The eight-car convoy left from the Mohawk Nation at Akwesasne early Friday morning, with hopes of reaching the Tyendinaga Mohawk Territory near Belleville, Ont. (Stephanie Brown/CBC) A convoy of vehicles slowed traffic on a stretch of Canada’s busiest highway Friday morning in Ontario in a show of solidarity with an anti-pipeline protest in British Columbia.
Eight westbound vehicles rolled down Highway 401 near Cornwall, Ont., at about 50 km/h during the early rush hour. Provincial police cruisers formed a buffer around the convoy and surrounding traffic.
The vehicles are carrying people from the Mohawk Nation at Akwesasne, about 86 kilometres southeast of Ottawa, and the Kahnawake Mohawk Territory, just south of Montreal.
Brandon Bigtree, who was driving one of the vehicles, said the demonstration was to show support for protesters at the Unist’ot’en camp — the site of a fortified checkpoint preventing people set to work on the Coastal GasLink pipeline project from accessing the Wet’suwet’en territory in northern B.C.
Wet’suwet’en and police have agreed to allow the company access to do pre-construction work as specified in an interim injunction order for the time being, following arrests on Monday.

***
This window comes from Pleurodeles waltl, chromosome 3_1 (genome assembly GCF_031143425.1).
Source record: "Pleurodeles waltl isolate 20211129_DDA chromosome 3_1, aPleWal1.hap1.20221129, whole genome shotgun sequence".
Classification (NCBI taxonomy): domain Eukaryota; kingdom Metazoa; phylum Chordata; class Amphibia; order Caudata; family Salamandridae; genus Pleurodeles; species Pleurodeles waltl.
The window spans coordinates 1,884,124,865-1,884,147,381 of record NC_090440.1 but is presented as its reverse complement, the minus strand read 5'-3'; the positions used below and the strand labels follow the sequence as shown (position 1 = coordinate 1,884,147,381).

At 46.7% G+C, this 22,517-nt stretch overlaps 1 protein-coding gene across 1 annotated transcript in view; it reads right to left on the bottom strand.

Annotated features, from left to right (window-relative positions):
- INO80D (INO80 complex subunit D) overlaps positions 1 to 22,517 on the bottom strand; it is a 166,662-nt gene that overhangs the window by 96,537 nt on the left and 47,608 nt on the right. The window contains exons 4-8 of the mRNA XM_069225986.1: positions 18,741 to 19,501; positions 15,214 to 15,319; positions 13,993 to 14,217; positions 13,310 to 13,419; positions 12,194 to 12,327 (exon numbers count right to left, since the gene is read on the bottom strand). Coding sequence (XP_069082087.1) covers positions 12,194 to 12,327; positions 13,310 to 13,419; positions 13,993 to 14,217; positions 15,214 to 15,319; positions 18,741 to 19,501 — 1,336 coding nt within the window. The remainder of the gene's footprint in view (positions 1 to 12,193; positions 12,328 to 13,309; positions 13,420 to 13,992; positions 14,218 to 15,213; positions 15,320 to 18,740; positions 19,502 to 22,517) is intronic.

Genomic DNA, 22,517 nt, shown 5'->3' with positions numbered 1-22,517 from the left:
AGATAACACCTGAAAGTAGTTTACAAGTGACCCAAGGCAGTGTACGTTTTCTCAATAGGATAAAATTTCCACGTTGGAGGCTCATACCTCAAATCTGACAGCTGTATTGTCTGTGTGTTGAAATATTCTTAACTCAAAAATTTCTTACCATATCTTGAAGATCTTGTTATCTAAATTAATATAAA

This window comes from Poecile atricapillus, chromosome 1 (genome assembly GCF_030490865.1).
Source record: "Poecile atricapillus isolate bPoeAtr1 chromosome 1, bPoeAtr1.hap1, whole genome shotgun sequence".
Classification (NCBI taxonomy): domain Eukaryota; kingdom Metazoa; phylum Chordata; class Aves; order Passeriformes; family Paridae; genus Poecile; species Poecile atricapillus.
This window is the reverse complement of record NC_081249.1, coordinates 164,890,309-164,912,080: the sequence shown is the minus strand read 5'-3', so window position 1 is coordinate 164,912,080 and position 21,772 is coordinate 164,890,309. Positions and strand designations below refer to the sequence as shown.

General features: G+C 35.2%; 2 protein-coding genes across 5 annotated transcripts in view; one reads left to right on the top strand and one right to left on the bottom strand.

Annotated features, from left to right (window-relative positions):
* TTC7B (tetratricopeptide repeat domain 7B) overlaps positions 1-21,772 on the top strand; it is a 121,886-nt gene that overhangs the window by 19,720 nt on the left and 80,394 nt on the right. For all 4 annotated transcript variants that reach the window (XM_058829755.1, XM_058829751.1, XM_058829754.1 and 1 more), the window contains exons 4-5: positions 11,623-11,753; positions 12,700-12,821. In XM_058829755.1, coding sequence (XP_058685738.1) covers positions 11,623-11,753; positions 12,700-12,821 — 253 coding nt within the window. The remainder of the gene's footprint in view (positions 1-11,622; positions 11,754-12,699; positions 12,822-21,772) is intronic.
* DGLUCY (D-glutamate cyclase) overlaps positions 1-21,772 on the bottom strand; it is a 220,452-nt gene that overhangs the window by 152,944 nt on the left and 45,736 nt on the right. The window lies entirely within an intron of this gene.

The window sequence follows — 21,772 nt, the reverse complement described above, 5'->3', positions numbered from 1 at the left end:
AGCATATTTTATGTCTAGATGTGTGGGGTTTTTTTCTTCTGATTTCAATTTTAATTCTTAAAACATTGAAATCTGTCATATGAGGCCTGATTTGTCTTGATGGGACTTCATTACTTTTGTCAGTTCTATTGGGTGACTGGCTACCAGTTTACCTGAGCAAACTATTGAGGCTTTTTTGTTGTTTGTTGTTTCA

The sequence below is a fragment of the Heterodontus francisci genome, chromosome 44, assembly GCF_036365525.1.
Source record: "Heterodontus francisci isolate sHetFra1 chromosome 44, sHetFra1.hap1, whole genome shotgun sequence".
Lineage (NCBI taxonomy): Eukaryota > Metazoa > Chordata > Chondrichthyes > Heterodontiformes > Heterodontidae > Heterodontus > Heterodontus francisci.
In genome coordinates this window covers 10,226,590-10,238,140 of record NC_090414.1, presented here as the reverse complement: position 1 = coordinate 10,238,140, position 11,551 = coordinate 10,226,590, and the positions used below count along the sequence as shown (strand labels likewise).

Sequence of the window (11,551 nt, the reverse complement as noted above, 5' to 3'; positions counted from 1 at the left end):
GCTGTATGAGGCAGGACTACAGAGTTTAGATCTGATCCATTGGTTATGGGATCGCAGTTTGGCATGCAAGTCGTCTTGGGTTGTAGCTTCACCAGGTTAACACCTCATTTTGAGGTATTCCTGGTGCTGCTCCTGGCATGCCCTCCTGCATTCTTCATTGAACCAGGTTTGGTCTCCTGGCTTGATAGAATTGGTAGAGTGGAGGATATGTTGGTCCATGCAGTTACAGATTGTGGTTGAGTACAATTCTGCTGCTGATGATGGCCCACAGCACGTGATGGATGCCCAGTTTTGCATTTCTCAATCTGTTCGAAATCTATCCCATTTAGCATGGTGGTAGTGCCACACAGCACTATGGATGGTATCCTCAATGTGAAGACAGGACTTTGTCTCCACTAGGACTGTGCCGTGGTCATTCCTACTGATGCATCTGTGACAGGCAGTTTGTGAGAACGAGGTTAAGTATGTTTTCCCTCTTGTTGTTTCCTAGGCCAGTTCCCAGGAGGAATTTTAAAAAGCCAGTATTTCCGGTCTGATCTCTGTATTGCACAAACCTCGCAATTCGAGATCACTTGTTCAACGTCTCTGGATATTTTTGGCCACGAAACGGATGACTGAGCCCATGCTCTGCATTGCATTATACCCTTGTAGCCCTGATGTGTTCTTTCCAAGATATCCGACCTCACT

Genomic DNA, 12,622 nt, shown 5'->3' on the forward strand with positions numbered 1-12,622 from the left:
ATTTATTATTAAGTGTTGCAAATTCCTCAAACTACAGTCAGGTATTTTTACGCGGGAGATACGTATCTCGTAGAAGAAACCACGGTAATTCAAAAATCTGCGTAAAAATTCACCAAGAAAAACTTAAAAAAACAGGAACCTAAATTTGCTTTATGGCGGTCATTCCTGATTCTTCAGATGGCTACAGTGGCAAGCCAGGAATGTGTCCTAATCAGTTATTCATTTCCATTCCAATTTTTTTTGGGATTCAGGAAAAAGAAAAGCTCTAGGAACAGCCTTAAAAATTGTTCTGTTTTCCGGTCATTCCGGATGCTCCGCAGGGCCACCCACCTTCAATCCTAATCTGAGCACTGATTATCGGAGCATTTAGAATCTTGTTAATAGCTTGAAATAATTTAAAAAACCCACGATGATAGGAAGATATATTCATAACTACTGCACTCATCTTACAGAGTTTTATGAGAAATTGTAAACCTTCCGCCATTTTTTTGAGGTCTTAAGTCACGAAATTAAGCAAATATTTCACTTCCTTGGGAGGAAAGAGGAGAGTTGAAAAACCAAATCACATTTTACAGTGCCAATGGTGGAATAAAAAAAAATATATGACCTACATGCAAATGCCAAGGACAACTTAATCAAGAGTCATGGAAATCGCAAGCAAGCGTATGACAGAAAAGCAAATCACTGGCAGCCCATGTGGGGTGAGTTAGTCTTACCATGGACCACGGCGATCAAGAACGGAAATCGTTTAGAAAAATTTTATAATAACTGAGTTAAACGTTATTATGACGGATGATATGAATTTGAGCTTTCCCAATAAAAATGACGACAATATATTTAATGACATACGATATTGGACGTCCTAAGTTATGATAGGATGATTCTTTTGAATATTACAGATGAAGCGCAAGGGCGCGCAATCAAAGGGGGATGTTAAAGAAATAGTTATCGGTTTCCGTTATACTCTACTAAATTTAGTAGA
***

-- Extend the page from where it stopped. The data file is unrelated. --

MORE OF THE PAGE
"We’re standing strong with our brothers and sisters out west. What’s going on out there isn’t right," Bigtree said.
He said Indigenous communities across the country feel the federal government and provinces are failing them.
"We just need to let [the federal government] know that we’re all united."
Those in the convoy from the Mohawk Nation at Akwesasne are also trying to raise awareness about local governance issues. Some in the community are frustrated with how the elected band council has handled negotiations over a 130-year-old land grievance along the banks of the St. Lawrence River . They are advocating for the nation’s hereditary leadership to play a larger role in the process.
The convoy hopes to make it to the Tyendinaga Mohawk Territory near Belleville, Ont., today.
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